AFAIK, removing methods is the one thing that roles can't do, either.

With a role C that composes roles A and B, conflict resolution is
handled differently: if C doesn't provide its own mechanism for m, and
A and B provide potentially conflicting mechanisms for A.m and B.m
respectively, C simply leaves m without an implementation.  It's up to
whatever class does C to decide how m works.  And if that class wants
to use A.m, it can't tunnel into C in order to get at it; it will have
to explicitly do A as well, and then personally resolve any conflicts
that come up between A and C.

See diagram case 3 (multiple subsets):

This would require multiple inheritance.

In perl6 (I think), Class A would be built from the 'roles' of classes B-D.

Perl6 handles both object-orientation (through inheritance) and
role-playing (through composition).  Multiple inheritence is an OO
concept, and would work in much the same way as I described in Case 2.
But because B, C, and D don't overlap, the multiple inheritance of
Case 3 is comparatively trivial.

When dealing with the RP model, Role A composes roles B, C, and D.
Again, since none of them overlap with each other, there are no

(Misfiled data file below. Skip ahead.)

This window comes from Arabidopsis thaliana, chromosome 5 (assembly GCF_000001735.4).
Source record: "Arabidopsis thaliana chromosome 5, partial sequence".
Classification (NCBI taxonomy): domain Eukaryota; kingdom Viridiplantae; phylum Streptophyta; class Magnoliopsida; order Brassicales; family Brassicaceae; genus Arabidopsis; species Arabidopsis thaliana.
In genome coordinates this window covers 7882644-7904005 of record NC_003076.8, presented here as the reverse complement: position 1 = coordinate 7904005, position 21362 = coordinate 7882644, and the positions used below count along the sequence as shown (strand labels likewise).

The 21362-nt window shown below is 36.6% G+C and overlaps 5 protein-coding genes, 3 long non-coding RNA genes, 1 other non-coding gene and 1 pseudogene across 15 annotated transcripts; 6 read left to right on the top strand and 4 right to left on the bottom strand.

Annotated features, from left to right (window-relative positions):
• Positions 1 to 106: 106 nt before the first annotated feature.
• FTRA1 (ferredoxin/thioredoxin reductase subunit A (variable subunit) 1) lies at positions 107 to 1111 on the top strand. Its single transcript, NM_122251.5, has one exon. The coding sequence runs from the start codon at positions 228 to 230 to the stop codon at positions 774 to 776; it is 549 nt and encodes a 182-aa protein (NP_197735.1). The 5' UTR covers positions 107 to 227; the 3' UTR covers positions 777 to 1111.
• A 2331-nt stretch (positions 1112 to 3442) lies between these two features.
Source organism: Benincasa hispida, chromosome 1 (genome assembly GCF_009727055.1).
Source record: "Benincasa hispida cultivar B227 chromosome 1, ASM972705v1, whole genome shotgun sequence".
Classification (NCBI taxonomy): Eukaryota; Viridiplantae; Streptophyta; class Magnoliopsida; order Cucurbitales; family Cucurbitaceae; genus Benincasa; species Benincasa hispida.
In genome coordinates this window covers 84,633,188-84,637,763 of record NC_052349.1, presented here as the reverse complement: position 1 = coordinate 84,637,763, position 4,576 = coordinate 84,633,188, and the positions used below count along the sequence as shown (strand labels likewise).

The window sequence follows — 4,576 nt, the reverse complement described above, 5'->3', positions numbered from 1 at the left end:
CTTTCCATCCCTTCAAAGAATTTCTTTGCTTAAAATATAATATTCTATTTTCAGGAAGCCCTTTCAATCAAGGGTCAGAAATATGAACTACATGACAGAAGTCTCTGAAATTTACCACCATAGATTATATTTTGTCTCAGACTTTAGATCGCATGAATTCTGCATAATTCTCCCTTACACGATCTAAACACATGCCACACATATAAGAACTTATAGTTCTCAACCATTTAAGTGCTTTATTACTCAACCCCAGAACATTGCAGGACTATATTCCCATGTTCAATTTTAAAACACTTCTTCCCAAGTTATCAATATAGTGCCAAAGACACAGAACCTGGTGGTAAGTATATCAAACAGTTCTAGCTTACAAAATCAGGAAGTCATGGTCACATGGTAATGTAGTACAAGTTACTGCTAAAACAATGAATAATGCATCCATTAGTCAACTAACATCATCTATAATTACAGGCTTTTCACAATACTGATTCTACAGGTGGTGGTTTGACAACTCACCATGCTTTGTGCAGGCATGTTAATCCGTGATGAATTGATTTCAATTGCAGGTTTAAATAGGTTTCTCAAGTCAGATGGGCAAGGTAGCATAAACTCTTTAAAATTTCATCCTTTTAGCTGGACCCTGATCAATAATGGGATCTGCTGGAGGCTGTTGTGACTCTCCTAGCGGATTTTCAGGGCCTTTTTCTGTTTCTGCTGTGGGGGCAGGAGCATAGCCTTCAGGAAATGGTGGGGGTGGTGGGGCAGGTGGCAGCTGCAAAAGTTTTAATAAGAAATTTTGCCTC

conflicts to resolve.  Case 3 is actually closer to Case 1 in terms of

But the question is what would 'ref' (or perl6 equivalent) return? Would
it only define a match for (an object instantiated from) class A, or
would it recognise the existence of Classes B-D in that same object? If
so, how?

I _think_ that this answers your question:
Under the OO model: if x is an object instantiated from A, it can be
treated as if it were an object instantiated from B, C, or D as well.
Under the RP model: if x is an object instantiated from a class that
does A, it can be said that x does A; but it cannot be said that x
does B, C, or D.

So suppose an object OA is an instance of class A and and object OB is
an instance of class (role) B. Would object OA 'match' object OB in some
form, after all the functionality of OB is contained within OA?

Yes, by treating OA is if it were a B.

But then, this matching might not be transitive, viz. OA ~~ OB might be
true, but OB ~~ OA might be false because whilst OA contains the
functionality of OB, OB does not contain the functionality of OA.


Again, this deals explicitly with the OO side of things.  On the RP
side of things, if OA is an instance of a class that does A and OB is
an instance of a class that does B, neither OA ~~ OB nor OB ~~ OA will

See diagram case 4 (multiple intersecting sets):

This is "merely" a messier version of Case 2, with more than two
intersecting sets.  Everything that I said about Case 2 applies here
as well.

Jonathan "Dataweaver" Lang